Children naturally want to help. They love being included and feeling important. Chores are a great way to fulfill that need, boost their confidence, and help lessen your To-Do list at the same time! It may feel like you are at a constant battle to get your child to do what they are supposed to do, but when approached the right way they will be asking to do even more!

The key to having a child that wants to help more is by making them feel in control. Choices make children feel in control. The choice isn’t between doing the chore and not doing the chore. The choice you should be between two equal chores. I.e.: put the clean dishes away or vacuum the rugs.

Don’t be afraid to give them chores that will challenge them. Taking away challenges make chores “boring”. Children find challenges interesting and are a great way to boost their confidence. The prouder they feel of the chores they accomplish, they more they will want to do. This is especially true when it comes to allowing them to do a chore they ask to do, but you feel is too hard for them. If, for example, they want to cook supper for the family but are too young to handle a stove or knife safely, there are still ways to say “yes”. You can find a recipe that does not involve the stove or cutting. It may not be a meal you would normally make for supper and it may not be what everyone wants to eat, but for that day it makes your child proud and confident that they fed their family. You could also stick with your original meal plan and give them tasks that are safe. For instance, you cut up the ingredients beforehand and have your child add them to the pot or have them gather all the supplies and ingredients before you get started.

Be careful not to use chores as a punishment. This makes chores seem negative and not something they should “want” to do. Chores are something everyone in the house needs to do for the home to run smoothly, no something you need to do because you were “bad”. Be sure to praise and reward once the chore is completed. Related rewards work best: “Now that you put the dishes away, we can make cookies” or “Since you cleaned your room, your friend can sleep over.”

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Positive correction is a way of correcting a child while still boosting their confidence and keeping them motivated to keep trying. No one likes to make mistakes or be wrong. If a child feels like they are always wrong, they will want to stop trying. This can be the case for schoolwork, sports, or even chores at home.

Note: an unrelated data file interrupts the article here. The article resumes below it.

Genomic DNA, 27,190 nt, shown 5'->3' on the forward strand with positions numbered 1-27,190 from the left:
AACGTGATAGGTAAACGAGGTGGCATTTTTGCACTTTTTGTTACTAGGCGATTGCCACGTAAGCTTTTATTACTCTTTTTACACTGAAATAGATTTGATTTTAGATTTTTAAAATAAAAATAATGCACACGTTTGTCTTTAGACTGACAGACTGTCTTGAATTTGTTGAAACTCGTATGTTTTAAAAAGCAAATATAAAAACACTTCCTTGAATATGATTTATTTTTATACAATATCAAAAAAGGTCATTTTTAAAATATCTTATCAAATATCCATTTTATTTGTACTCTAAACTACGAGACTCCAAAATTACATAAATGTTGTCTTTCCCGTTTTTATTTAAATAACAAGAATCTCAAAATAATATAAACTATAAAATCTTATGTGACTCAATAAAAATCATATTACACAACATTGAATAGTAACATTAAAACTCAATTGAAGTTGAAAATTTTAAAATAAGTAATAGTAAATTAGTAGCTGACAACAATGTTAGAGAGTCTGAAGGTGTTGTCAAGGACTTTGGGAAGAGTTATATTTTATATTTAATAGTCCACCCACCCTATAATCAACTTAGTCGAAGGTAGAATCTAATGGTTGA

An effective form of positive correction is Praise-Challenge-Praise. In this model, your first task is to find and point out something positive and correct your child did, before making the correction or “challenge”. This prevents the first thing a child hearing after trying something from being negative. If they hear something positive first, they will keep listening and be more willing to accept the correction you need to make.

The second step is to make the correction, in a challenge format. Using a challenge format means instead of pointing out something they need to change you point out a way you know they can improve. After the correction is made, praise them for accepting the challenge. It might look something like this: “You did a great job letting mom work from home undistracted this morning! I’m going to need you to clean up the mess you made while I was working and put all the toys away. Way to go! You let me work and picked up after yourself! You rock!” This will do wonders for their confidence and making them want to help and pick up after themselves as opposed to, “All I wanted was to work from home without and disruptions, and I finish work to find this mess! You were supposed to play without making a mess! Pick it up!”

Praise-Challenge-Praise not only helps the child by improving their confidence and motivation, but also helps the parents by using a positive frame and avoiding fighting and yelling.

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Positive Self Talk

There are several well-known benefits to positivity. People who consider themselves positive can expect to live longer, be healthier, have more friends, do better in school and in their career, make more money. These are all benefits we can probably all agree would be great to have. But how can we become positive and reap the benefits?

One effective and simple way to help you be a more positive person is positive self-talk. Everyone has an internal dialogue. This dialogue can be both negative and positive. Shifting your inner voice to be more positive than negative can greatly improve your performance and general well-being. If you have a habit of hosting an negative inner dialogue, the shift can be challenging, and it will take time, but if you keep your eyes on the benefits you are looking to gain, there are ways you can strengthen your positive inner-voice on a daily basis.

Counter Negatives with a Positive: